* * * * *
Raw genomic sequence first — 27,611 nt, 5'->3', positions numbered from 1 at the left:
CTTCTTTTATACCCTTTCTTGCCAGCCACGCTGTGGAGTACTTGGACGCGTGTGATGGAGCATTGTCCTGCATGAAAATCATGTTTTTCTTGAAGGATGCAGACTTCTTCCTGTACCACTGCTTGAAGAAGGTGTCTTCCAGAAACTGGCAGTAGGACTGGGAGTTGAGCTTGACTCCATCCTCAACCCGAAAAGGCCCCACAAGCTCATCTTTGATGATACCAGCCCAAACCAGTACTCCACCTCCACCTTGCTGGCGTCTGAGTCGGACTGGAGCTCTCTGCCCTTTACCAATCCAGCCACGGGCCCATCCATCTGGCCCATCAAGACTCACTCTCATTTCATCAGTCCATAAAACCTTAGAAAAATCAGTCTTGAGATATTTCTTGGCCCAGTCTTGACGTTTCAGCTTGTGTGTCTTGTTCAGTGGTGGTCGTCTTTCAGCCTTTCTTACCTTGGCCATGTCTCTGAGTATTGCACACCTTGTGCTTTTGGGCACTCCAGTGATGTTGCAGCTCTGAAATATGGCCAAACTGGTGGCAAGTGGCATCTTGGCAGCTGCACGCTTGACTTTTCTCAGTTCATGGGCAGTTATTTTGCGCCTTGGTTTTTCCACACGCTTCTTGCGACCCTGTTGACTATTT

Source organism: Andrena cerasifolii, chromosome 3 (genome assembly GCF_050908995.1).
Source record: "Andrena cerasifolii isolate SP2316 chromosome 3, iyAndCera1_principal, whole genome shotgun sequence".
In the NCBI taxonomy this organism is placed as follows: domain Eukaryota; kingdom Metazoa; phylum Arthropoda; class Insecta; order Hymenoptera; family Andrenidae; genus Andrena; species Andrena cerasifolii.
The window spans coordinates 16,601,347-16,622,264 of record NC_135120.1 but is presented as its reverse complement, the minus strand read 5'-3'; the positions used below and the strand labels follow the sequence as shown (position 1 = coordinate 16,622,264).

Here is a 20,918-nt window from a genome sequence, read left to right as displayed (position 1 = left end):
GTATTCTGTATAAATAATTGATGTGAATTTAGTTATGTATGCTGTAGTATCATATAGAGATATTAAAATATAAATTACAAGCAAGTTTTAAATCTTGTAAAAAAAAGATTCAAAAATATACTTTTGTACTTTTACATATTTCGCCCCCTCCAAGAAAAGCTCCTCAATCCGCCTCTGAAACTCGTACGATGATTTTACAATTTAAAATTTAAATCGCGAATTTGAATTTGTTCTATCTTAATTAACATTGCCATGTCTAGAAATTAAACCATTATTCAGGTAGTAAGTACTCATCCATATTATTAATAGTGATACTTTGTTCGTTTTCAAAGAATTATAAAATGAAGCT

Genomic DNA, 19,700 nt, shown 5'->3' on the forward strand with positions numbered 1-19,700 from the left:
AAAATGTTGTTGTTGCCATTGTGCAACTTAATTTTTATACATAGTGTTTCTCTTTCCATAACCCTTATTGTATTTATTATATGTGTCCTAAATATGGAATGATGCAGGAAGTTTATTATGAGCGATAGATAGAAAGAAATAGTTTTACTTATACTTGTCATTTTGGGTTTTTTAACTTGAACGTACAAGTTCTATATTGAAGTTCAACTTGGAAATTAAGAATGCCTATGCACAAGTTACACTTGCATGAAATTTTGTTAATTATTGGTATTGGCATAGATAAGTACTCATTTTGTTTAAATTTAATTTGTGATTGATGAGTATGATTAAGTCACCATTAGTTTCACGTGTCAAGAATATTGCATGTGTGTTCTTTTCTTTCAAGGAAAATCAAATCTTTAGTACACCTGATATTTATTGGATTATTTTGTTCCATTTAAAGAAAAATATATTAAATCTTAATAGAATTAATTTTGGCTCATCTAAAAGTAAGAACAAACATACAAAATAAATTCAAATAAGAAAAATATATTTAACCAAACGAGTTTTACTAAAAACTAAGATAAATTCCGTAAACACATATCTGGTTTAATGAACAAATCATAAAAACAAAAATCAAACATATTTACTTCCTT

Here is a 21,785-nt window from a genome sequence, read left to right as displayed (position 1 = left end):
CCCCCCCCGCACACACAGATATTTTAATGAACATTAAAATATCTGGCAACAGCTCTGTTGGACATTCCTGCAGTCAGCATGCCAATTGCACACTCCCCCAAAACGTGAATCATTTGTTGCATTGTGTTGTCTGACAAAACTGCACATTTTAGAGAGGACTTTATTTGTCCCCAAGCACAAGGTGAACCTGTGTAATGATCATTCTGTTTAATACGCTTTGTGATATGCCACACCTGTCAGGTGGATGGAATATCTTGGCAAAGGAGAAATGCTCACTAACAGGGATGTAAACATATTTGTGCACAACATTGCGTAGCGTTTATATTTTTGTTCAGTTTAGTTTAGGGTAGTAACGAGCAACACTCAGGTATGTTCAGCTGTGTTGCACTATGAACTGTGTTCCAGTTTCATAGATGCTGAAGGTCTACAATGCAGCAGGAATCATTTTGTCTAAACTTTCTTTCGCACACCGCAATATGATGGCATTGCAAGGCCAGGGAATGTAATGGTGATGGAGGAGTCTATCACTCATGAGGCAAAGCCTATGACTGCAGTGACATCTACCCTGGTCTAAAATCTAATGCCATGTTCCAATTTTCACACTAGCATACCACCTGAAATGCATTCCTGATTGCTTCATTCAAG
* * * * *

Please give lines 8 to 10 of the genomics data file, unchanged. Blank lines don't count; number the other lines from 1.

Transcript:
GTATTCTGTATAAATAATTGATGTGAATTTAGTTATGTATGCTGTAGTATCATATAGAGATATTAAAATATAAATTACAAGCAAGTTTTAAATCTTGTAAAAAAAAGATTCAAAAATATACTTTTGTACTTTTACATATTTCGCCCCCTCCAAGAAAAGCTCCTCAATCCGCCTCTGAAACTCGTACGATGATTTTACAATTTAAAATTTAAATCGCGAATTTGAATTTGTTCTATCTTAATTAACATTGCCATGTCTAGAAATTAAACCATTATTCAGGTAGTAAGTACTCATCCATATTATTAATAGTGATACTTTGTTCGTTTTCAAAGAATTATAAAATGAAGCT

Genomic DNA, 19,700 nt, shown 5'->3' on the forward strand with positions numbered 1-19,700 from the left:
AAAATGTTGTTGTTGCCATTGTGCAACTTAATTTTTATACATAGTGTTTCTCTTTCCATAACCCTTATTGTATTTATTATATGTGTCCTAAATATGGAATGATGCAGGAAGTTTATTATGAGCGATAGATAGAAAGAAATAGTTTTACTTATACTTGTCATTTTGGGTTTTTTAACTTGAACGTACAAGTTCTATATTGAAGTTCAACTTGGAAATTAAGAATGCCTATGCACAAGTTACACTTGCATGAAATTTTGTTAATTATTGGTATTGGCATAGATAAGTACTCATTTTGTTTAAATTTAATTTGTGATTGATGAGTATGATTAAGTCACCATTAGTTTCACGTGTCAAGAATATTGCATGTGTGTTCTTTTCTTTCAAGGAAAATCAAATCTTTAGTACACCTGATATTTATTGGATTATTTTGTTCCATTTAAAGAAAAATATATTAAATCTTAATAGAATTAATTTTGGCTCATCTAAAAGTAAGAACAAACATACAAAATAAATTCAAATAAGAAAAATATATTTAACCAAACGAGTTTTACTAAAAACTAAGATAAATTCCGTAAACACATATCTGGTTTAATGAACAAATCATAAAAACAAAAATCAAACATATTTACTTCCTT